Dallas Cowboys owner Jerry Jones responded to LeBron James’ criticism of the media for not asking him about the 1957 photo of a 14-year-old Jones at a high school desegregation protest. Ironically, Jones was nothing but complimentary of “King” James.
Jones Takes The High Road
“First of all, you have to hear me say how much I think of LeBron,” Jones said on 105.3 The Fan. “I don’t know of anybody that I respect more. I don’t know of anybody that has taken every opportunity he’s had and maximized it.
“Not only [has he been] a great ambassador for sport, he has taken sports, he has taken his venues, and used those platforms; certainly, he has influence, and just because of all of the above. His accomplishments, how he’s utilized his sport and how he’s utilized his platform. How we have done it. He has enhanced basketball, he’s made a lot of people a lot of money. I hope I have too.”
After the Los Angeles Lakers defeated the Portland Trail Blazers on Wednesday, during the postgame press conference, James expressed his frustrations about what he considered imbalanced coverage. James wanted to know why the media asked him about Kyrie Irving’s posting of a controversial documentary link but not about an actual photo of Jones at a racially polarized moment in history.
LeBron James wondered why he has not been asked about the 1957 photo of Cowboys owner Jerry Jones that recently surfaced, after the media were quick to question him about Kyrie Irving.
— ESPN (@espn) December 1, 2022
“When I watch Kyrie talk, and he says, ‘I know who I am, but I want to keep the same energy when we’re talking about my people and the things that we’ve been through,’ and that Jerry Jones photo is one of those moments that our people, Black people, have been through in America,” James said at the press conference. “And I feel like, as a Black man, as a Black athlete, as someone with power and a platform, when we do something wrong, or something that people don’t agree with, it’s on every single tabloid, every single news coverage, it’s on the bottom ticker.
“It’s asked about every single day. But it seems like, to me, that the whole Jerry Jones situation, photo; and I know it was years and years ago, and we all make mistakes, I get it; but it seems like it’s just been buried under, like, ‘Oh, it happened. OK, we just move on.’ And I was just kind of disappointed that I haven’t received that question from you guys.”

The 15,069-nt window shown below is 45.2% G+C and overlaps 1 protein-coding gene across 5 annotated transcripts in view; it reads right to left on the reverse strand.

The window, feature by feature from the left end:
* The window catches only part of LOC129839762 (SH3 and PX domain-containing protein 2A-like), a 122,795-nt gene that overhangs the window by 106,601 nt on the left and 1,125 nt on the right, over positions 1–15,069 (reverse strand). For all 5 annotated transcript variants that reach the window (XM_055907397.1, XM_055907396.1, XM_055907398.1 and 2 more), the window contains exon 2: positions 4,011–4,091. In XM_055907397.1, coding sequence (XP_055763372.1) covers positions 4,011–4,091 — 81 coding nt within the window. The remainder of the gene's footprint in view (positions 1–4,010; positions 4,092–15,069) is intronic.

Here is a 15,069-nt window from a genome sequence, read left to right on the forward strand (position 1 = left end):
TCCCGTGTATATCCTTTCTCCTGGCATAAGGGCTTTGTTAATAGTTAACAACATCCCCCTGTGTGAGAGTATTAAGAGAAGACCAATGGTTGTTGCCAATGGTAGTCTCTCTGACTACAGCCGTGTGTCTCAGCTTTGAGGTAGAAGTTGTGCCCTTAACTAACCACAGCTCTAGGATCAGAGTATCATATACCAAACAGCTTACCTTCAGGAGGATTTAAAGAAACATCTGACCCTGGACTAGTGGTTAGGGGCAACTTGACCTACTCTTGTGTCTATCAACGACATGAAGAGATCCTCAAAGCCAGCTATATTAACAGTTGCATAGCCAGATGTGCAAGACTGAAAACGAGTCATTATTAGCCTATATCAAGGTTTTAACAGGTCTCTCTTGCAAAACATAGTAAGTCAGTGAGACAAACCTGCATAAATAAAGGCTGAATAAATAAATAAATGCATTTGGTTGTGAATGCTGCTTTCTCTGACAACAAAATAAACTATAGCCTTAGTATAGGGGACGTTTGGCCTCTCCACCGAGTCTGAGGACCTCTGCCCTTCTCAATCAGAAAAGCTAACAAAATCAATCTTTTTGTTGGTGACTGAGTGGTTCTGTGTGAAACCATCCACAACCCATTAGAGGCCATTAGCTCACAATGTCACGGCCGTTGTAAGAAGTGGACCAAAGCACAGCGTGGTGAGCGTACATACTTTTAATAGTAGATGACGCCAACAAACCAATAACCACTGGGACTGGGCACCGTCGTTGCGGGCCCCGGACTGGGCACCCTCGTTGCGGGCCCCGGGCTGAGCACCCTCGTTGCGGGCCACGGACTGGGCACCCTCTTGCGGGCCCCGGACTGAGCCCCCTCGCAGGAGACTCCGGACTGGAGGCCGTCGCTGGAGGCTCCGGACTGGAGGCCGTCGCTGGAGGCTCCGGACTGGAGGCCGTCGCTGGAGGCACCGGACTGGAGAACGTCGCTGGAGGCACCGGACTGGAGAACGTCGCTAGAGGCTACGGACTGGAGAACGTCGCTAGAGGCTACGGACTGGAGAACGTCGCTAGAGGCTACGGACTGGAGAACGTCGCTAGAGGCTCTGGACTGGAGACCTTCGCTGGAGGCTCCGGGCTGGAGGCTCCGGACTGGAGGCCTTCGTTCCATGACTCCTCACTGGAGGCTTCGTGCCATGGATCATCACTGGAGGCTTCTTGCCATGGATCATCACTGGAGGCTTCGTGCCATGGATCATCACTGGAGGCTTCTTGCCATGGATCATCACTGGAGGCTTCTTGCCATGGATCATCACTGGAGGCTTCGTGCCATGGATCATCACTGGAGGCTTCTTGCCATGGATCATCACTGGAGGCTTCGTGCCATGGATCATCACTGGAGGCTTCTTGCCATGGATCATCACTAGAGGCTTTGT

James Already Stopped Being A Fan Of Jones
James, a longtime Cowboys fan, announced he stopped his dedication to the team in October due to Jones’ position on kneeling during the national anthem.
LeBron James on why he’s not @dallascowboys fan anymore:
“Nah man I had to sit put on the Cowboys man. It just a things that were going on when guys were kneeling… [The] organization were like if do that around here you won’t play for this franchise again.”#DallasCowboys pic.twitter.com/gYusCcs8KY
— Landon Buford (@LandonBuford) October 27, 2022
“There was just a lot of things that was going on during when guys were kneeling, and guys were having freedom of speech,” James said to his business partner Maverick Carter during a conversation on Instagram Live. “They wanted to do it in a very peaceful manner. A lot of people in their front office and a lot of people that ran the organization was like, ‘If you do that around here, then you will never play for this franchise again.’ And I just didn’t think that was appropriate.”
Jerry Jones’s alma mater, North Little Rock High School, was not officially integrated until 1964. The photo of Jones standing behind a group of segregation-leaning kids during the 1957 protest was him being a “curious kid,” according to Jones.
“That was, gosh, 65 years ago, and curious kid, I didn’t know at the time the monumental event that was going on,” Jones said to a media scrum on Thanksgiving night. “I’m sure glad that we’re a long way from that. I am. That would remind me: Just continue to do everything we can to not have those kinds of things happen.”
Jerry Jones is attempting to take the high road in an unwinnable moment from his past.